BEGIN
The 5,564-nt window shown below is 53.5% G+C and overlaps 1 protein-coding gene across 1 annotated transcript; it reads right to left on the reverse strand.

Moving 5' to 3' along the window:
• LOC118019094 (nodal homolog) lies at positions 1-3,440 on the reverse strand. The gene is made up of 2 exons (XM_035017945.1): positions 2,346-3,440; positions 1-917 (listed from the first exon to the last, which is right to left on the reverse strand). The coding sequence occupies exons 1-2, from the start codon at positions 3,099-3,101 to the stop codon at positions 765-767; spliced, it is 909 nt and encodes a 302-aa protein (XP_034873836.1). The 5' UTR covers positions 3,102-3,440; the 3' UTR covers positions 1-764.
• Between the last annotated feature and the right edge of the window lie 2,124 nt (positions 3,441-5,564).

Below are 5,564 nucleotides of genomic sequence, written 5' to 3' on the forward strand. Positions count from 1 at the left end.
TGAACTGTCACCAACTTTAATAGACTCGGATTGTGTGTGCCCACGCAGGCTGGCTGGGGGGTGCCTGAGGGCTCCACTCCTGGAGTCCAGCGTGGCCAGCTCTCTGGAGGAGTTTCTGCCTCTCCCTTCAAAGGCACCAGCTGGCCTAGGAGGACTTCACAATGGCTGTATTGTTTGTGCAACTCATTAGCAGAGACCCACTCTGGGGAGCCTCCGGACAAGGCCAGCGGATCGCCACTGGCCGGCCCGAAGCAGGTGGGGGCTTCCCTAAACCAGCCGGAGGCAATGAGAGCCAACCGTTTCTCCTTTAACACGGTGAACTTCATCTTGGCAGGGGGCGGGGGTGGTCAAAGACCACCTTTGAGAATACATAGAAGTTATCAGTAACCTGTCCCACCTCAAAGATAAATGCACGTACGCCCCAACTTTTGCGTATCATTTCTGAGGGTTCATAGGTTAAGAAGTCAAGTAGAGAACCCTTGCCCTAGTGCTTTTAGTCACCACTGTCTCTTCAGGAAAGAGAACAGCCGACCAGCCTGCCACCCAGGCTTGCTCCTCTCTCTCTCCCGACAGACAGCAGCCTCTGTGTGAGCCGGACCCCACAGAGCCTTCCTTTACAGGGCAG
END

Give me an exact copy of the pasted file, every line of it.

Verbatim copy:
The 5,564-nt window shown below is 53.5% G+C and overlaps 1 protein-coding gene across 1 annotated transcript; it reads right to left on the reverse strand.

Moving 5' to 3' along the window:
• LOC118019094 (nodal homolog) lies at positions 1-3,440 on the reverse strand. The gene is made up of 2 exons (XM_035017945.1): positions 2,346-3,440; positions 1-917 (listed from the first exon to the last, which is right to left on the reverse strand). The coding sequence occupies exons 1-2, from the start codon at positions 3,099-3,101 to the stop codon at positions 765-767; spliced, it is 909 nt and encodes a 302-aa protein (XP_034873836.1). The 5' UTR covers positions 3,102-3,440; the 3' UTR covers positions 1-764.
• Between the last annotated feature and the right edge of the window lie 2,124 nt (positions 3,441-5,564).

Below are 5,564 nucleotides of genomic sequence, written 5' to 3' on the forward strand. Positions count from 1 at the left end.
TGAACTGTCACCAACTTTAATAGACTCGGATTGTGTGTGCCCACGCAGGCTGGCTGGGGGGTGCCTGAGGGCTCCACTCCTGGAGTCCAGCGTGGCCAGCTCTCTGGAGGAGTTTCTGCCTCTCCCTTCAAAGGCACCAGCTGGCCTAGGAGGACTTCACAATGGCTGTATTGTTTGTGCAACTCATTAGCAGAGACCCACTCTGGGGAGCCTCCGGACAAGGCCAGCGGATCGCCACTGGCCGGCCCGAAGCAGGTGGGGGCTTCCCTAAACCAGCCGGAGGCAATGAGAGCCAACCGTTTCTCCTTTAACACGGTGAACTTCATCTTGGCAGGGGGCGGGGGTGGTCAAAGACCACCTTTGAGAATACATAGAAGTTATCAGTAACCTGTCCCACCTCAAAGATAAATGCACGTACGCCCCAACTTTTGCGTATCATTTCTGAGGGTTCATAGGTTAAGAAGTCAAGTAGAGAACCCTTGCCCTAGTGCTTTTAGTCACCACTGTCTCTTCAGGAAAGAGAACAGCCGACCAGCCTGCCACCCAGGCTTGCTCCTCTCTCTCTCCCGACAGACAGCAGCCTCTGTGTGAGCCGGACCCCACAGAGCCTTCCTTTACAGGGCAG